“Yet Cambridge is a place of wide distances and flat surfaces, where people want to be conveyed from outlying parts, and where they can be conveyed cheaply. A good system of communication between the centre and the outlying districts is one of the great needs of Cambridge, and the whole question, ought long ago to have been faced in thorough-going and systematic manner.
“Gas and electricity are rival systems with which a corporate body should interfere with caution. Electric Lighting Companies hold their privileges subject to the right private purchase. Gas Companies do not. There seems no reason why water, gas, electric lighting, and trams should not all be put on the same footing, and then Corporations could choose their opportunity. This should be one of the first items in the municipal reformers’ programme.
“As to the Poor Law, there is no need say much pending the issue of the Report of the Royal Commission. The Liberal policy laid down and carried out many years ago by the late Mr. W. Bond has, so far, been adhered to, in spite of the loss of the Liberal majority. The old Tory policy was by lavish doles to gain personal popularity, and so to help the return of the Tory candidates at the Parliamentary elections.
“Remembering that eternal vigilance is the price of freedom, it may be wisest to assume that the liking for this policy is not altogether dead in certain quarters. From this point of view, men and women should be sent to the Board, who will see that every case thoroughly investigated, and that, while adequate help is given, there shall be no laxity and no demoralisation with ulterior objects.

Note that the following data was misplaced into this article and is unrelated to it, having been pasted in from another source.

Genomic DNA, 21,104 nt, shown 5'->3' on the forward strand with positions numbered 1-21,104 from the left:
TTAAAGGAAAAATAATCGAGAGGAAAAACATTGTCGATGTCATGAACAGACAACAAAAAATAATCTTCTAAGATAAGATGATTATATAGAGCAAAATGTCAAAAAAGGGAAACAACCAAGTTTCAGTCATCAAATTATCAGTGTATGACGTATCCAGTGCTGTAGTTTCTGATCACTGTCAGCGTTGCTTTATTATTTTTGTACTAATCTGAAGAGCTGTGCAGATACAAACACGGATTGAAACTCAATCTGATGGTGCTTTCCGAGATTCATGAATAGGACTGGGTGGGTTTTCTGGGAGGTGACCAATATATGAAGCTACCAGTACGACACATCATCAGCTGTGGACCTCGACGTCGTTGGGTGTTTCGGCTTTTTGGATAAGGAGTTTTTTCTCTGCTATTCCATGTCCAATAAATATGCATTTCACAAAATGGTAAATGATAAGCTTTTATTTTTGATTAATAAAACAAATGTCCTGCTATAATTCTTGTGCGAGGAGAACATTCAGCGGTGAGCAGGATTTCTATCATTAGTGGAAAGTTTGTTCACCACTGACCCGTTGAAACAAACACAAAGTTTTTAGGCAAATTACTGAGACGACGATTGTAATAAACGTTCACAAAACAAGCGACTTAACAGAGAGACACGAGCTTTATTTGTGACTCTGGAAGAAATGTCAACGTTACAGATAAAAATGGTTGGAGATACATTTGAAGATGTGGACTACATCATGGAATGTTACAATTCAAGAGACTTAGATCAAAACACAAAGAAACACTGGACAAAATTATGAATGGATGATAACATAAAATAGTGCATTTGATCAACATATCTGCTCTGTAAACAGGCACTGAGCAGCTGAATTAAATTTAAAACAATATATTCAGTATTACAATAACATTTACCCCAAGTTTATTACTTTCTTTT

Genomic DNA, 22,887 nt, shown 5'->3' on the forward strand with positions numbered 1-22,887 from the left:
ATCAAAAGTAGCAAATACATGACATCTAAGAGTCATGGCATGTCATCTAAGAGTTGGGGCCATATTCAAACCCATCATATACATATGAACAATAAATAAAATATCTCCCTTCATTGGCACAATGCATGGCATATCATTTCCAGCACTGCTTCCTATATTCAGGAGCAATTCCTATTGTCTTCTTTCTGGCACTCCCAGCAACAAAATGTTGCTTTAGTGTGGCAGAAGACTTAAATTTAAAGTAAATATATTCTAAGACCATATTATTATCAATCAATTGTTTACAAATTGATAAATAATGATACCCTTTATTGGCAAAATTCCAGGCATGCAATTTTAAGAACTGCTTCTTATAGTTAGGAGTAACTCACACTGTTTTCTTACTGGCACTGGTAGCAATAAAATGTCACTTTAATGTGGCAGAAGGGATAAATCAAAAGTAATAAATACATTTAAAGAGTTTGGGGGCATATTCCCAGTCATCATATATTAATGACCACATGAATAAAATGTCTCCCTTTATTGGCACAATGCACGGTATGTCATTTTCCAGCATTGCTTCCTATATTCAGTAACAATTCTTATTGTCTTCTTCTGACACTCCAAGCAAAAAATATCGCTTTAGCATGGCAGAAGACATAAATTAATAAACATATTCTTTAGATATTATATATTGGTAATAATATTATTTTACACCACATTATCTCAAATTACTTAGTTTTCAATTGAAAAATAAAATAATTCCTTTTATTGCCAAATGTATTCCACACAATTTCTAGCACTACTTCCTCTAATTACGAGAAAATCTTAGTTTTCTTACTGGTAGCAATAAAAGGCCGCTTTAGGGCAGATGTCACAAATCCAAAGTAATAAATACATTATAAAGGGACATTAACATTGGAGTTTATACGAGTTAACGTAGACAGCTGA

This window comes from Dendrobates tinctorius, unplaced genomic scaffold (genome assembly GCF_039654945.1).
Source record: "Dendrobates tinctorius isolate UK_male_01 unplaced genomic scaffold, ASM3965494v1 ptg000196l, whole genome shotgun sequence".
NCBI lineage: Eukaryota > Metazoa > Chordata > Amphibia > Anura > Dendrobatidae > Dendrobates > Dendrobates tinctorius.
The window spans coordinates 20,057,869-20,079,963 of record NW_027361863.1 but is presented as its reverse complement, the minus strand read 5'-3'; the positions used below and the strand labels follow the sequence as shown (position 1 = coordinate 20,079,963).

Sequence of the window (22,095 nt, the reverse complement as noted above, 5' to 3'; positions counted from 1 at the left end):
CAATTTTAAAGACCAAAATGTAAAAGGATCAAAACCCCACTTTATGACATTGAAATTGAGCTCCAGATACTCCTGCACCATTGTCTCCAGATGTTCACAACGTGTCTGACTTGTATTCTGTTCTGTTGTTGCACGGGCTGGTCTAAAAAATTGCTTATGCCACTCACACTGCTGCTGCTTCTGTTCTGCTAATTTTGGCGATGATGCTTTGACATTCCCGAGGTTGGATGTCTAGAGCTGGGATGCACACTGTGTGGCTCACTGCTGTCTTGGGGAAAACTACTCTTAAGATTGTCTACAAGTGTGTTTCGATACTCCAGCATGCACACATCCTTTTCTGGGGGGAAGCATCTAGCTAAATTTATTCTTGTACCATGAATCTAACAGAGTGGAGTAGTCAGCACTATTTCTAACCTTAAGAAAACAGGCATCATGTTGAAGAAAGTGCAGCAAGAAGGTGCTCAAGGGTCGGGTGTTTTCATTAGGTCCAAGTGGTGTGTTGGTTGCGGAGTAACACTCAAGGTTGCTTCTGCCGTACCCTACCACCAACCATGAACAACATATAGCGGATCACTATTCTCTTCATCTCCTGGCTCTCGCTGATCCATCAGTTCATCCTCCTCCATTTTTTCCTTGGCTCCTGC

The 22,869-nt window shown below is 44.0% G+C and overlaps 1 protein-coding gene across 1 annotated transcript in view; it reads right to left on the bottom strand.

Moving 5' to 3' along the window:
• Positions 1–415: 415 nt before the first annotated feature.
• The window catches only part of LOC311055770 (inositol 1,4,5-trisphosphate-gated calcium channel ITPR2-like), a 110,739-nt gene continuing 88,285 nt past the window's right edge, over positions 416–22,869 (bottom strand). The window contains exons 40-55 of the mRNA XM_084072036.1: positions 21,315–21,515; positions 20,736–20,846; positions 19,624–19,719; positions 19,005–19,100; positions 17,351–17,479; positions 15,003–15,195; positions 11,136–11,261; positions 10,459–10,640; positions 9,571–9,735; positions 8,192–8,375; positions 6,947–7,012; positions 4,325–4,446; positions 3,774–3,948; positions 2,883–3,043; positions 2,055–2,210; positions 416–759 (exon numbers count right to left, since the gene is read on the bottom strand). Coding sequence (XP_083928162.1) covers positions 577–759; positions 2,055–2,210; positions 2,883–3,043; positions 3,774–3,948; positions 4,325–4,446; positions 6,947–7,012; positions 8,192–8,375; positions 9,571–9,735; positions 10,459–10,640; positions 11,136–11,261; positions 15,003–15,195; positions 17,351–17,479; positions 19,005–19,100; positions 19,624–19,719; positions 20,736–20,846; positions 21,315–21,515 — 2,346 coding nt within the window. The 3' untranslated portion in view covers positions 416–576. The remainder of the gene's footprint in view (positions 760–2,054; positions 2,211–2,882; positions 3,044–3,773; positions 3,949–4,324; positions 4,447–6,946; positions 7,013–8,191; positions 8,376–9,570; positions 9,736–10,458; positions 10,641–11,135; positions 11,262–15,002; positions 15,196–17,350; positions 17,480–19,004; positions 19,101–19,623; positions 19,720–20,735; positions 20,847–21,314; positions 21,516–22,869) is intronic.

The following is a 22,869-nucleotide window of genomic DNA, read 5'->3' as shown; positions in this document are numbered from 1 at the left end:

COUNTY COUNCIL WORK.
“Surprisingly little interest is taken in the County Council elections in the Borough, yet the Borough has fifteen representatives out of forty-eight, a compact body which, if it acted together, could always exercise great weight, and, or. occasions, turn the scale. There are two matters under the control of the County Council in which the Borough is deeply interested. These are
There is a standing difference of opinion between the Borough and the County on the subject of main roads —as to what roads ought to be ‘mained’, and how much money ought to be paid for their maintenance. Most persons who have watched the course of events, will be inclined to admit that is a much easier process to get a piece of county road mained than a piece of borough road, considering that the first process is much more frequently gone through than the second. The Borough should not ask for more than its fair share, but it should insist having that share.
The second matter is HIGHER EDUCATION.
“Here, again, the Borough entirely dependent on the County. The County spends the whiskey money as it pleases, and it can rate any subordinate area which it thinks is specially served by particular school or other educational institution. It is not suggested that there is anything unfair in the way in which the County Council has conducted its administration, but the supreme importance of education to Cambridge is certainly a reason why the Borough should be strongly represented on the Council, and why the ratepayers should take an interest in the elections.
THE SMALL HOLDINGS ACT.
“A new subject of great though indirect interest to Cambridge is the Small Holdings Act. Whatever increases the prosperity of this neighbourhood, increases the prosperity of the town. Cambridge, therefore, is intimately concerned with the way in which the new Small Holdings Act is administered, and should send representatives to the Council who have progressive sympathies in this respect. The control of main roads and higher education were two of the reasons put forward why Cambridge should be county borough, but that controversy is dead for the present, and it is not proposed here to revive it. ”